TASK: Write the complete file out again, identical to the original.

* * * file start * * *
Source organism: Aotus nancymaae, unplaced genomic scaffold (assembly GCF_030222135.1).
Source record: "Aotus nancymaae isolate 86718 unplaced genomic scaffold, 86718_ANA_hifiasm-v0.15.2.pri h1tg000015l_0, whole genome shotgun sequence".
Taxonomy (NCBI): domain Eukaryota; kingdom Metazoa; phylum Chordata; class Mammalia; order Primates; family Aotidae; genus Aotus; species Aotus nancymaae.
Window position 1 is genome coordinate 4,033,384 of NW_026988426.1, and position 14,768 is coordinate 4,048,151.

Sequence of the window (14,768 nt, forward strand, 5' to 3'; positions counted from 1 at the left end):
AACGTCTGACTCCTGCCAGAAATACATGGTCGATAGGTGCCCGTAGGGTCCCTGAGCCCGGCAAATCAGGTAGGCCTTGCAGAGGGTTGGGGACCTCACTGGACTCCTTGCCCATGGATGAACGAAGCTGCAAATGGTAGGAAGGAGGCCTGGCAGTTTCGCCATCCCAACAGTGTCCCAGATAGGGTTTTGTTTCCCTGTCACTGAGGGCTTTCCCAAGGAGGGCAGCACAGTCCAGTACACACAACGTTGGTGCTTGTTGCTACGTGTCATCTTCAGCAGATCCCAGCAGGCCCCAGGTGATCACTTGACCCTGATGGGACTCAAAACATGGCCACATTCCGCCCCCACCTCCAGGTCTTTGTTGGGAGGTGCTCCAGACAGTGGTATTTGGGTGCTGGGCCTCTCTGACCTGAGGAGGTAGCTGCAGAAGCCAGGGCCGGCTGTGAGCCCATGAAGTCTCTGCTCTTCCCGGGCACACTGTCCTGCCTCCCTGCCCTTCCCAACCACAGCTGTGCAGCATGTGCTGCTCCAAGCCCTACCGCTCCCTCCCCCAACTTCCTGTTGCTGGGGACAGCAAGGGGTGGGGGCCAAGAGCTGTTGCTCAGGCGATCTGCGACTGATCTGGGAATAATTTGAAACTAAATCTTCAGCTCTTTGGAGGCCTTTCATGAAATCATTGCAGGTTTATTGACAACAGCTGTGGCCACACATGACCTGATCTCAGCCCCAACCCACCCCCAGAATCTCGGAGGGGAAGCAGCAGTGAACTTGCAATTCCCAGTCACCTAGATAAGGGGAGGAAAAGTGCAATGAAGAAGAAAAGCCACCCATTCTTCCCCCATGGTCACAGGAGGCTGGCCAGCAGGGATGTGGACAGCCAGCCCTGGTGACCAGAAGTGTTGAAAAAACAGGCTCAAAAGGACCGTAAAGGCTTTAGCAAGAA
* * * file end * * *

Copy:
Source organism: Aotus nancymaae, unplaced genomic scaffold (assembly GCF_030222135.1).
Source record: "Aotus nancymaae isolate 86718 unplaced genomic scaffold, 86718_ANA_hifiasm-v0.15.2.pri h1tg000015l_0, whole genome shotgun sequence".
Taxonomy (NCBI): domain Eukaryota; kingdom Metazoa; phylum Chordata; class Mammalia; order Primates; family Aotidae; genus Aotus; species Aotus nancymaae.
Window position 1 is genome coordinate 4,033,384 of NW_026988426.1, and position 14,768 is coordinate 4,048,151.

Sequence of the window (14,768 nt, forward strand, 5' to 3'; positions counted from 1 at the left end):
AACGTCTGACTCCTGCCAGAAATACATGGTCGATAGGTGCCCGTAGGGTCCCTGAGCCCGGCAAATCAGGTAGGCCTTGCAGAGGGTTGGGGACCTCACTGGACTCCTTGCCCATGGATGAACGAAGCTGCAAATGGTAGGAAGGAGGCCTGGCAGTTTCGCCATCCCAACAGTGTCCCAGATAGGGTTTTGTTTCCCTGTCACTGAGGGCTTTCCCAAGGAGGGCAGCACAGTCCAGTACACACAACGTTGGTGCTTGTTGCTACGTGTCATCTTCAGCAGATCCCAGCAGGCCCCAGGTGATCACTTGACCCTGATGGGACTCAAAACATGGCCACATTCCGCCCCCACCTCCAGGTCTTTGTTGGGAGGTGCTCCAGACAGTGGTATTTGGGTGCTGGGCCTCTCTGACCTGAGGAGGTAGCTGCAGAAGCCAGGGCCGGCTGTGAGCCCATGAAGTCTCTGCTCTTCCCGGGCACACTGTCCTGCCTCCCTGCCCTTCCCAACCACAGCTGTGCAGCATGTGCTGCTCCAAGCCCTACCGCTCCCTCCCCCAACTTCCTGTTGCTGGGGACAGCAAGGGGTGGGGGCCAAGAGCTGTTGCTCAGGCGATCTGCGACTGATCTGGGAATAATTTGAAACTAAATCTTCAGCTCTTTGGAGGCCTTTCATGAAATCATTGCAGGTTTATTGACAACAGCTGTGGCCACACATGACCTGATCTCAGCCCCAACCCACCCCCAGAATCTCGGAGGGGAAGCAGCAGTGAACTTGCAATTCCCAGTCACCTAGATAAGGGGAGGAAAAGTGCAATGAAGAAGAAAAGCCACCCATTCTTCCCCCATGGTCACAGGAGGCTGGCCAGCAGGGATGTGGACAGCCAGCCCTGGTGACCAGAAGTGTTGAAAAAACAGGCTCAAAAGGACCGTAAAGGCTTTAGCAAGAA